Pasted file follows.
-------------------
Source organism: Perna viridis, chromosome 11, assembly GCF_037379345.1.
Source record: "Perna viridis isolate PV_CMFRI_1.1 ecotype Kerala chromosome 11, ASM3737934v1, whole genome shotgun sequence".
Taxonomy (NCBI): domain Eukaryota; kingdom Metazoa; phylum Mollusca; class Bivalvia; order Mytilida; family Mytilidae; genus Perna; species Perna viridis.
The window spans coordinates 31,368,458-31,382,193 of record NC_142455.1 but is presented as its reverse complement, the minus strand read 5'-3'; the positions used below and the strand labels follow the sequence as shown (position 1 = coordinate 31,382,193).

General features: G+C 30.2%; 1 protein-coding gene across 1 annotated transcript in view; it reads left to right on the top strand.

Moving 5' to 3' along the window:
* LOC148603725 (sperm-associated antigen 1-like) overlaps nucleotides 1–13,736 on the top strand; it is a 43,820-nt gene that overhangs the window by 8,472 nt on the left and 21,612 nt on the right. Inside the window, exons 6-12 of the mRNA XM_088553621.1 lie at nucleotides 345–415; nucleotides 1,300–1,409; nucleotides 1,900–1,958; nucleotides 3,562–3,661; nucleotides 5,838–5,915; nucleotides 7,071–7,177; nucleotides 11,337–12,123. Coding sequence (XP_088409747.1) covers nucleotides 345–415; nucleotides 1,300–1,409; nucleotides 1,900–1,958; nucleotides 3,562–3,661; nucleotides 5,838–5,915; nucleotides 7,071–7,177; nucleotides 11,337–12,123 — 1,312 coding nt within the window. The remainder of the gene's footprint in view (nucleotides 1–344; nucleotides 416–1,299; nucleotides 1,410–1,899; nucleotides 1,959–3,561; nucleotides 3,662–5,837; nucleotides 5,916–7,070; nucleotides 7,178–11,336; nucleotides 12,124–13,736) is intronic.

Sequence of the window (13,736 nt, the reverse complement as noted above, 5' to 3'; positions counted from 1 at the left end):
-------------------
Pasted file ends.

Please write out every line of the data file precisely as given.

Source organism: Perna viridis, chromosome 11, assembly GCF_037379345.1.
Source record: "Perna viridis isolate PV_CMFRI_1.1 ecotype Kerala chromosome 11, ASM3737934v1, whole genome shotgun sequence".
Taxonomy (NCBI): domain Eukaryota; kingdom Metazoa; phylum Mollusca; class Bivalvia; order Mytilida; family Mytilidae; genus Perna; species Perna viridis.
The window spans coordinates 31,368,458-31,382,193 of record NC_142455.1 but is presented as its reverse complement, the minus strand read 5'-3'; the positions used below and the strand labels follow the sequence as shown (position 1 = coordinate 31,382,193).

General features: G+C 30.2%; 1 protein-coding gene across 1 annotated transcript in view; it reads left to right on the top strand.

Moving 5' to 3' along the window:
* LOC148603725 (sperm-associated antigen 1-like) overlaps nucleotides 1–13,736 on the top strand; it is a 43,820-nt gene that overhangs the window by 8,472 nt on the left and 21,612 nt on the right. Inside the window, exons 6-12 of the mRNA XM_088553621.1 lie at nucleotides 345–415; nucleotides 1,300–1,409; nucleotides 1,900–1,958; nucleotides 3,562–3,661; nucleotides 5,838–5,915; nucleotides 7,071–7,177; nucleotides 11,337–12,123. Coding sequence (XP_088409747.1) covers nucleotides 345–415; nucleotides 1,300–1,409; nucleotides 1,900–1,958; nucleotides 3,562–3,661; nucleotides 5,838–5,915; nucleotides 7,071–7,177; nucleotides 11,337–12,123 — 1,312 coding nt within the window. The remainder of the gene's footprint in view (nucleotides 1–344; nucleotides 416–1,299; nucleotides 1,410–1,899; nucleotides 1,959–3,561; nucleotides 3,662–5,837; nucleotides 5,916–7,070; nucleotides 7,178–11,336; nucleotides 12,124–13,736) is intronic.

Sequence of the window (13,736 nt, the reverse complement as noted above, 5' to 3'; positions counted from 1 at the left end):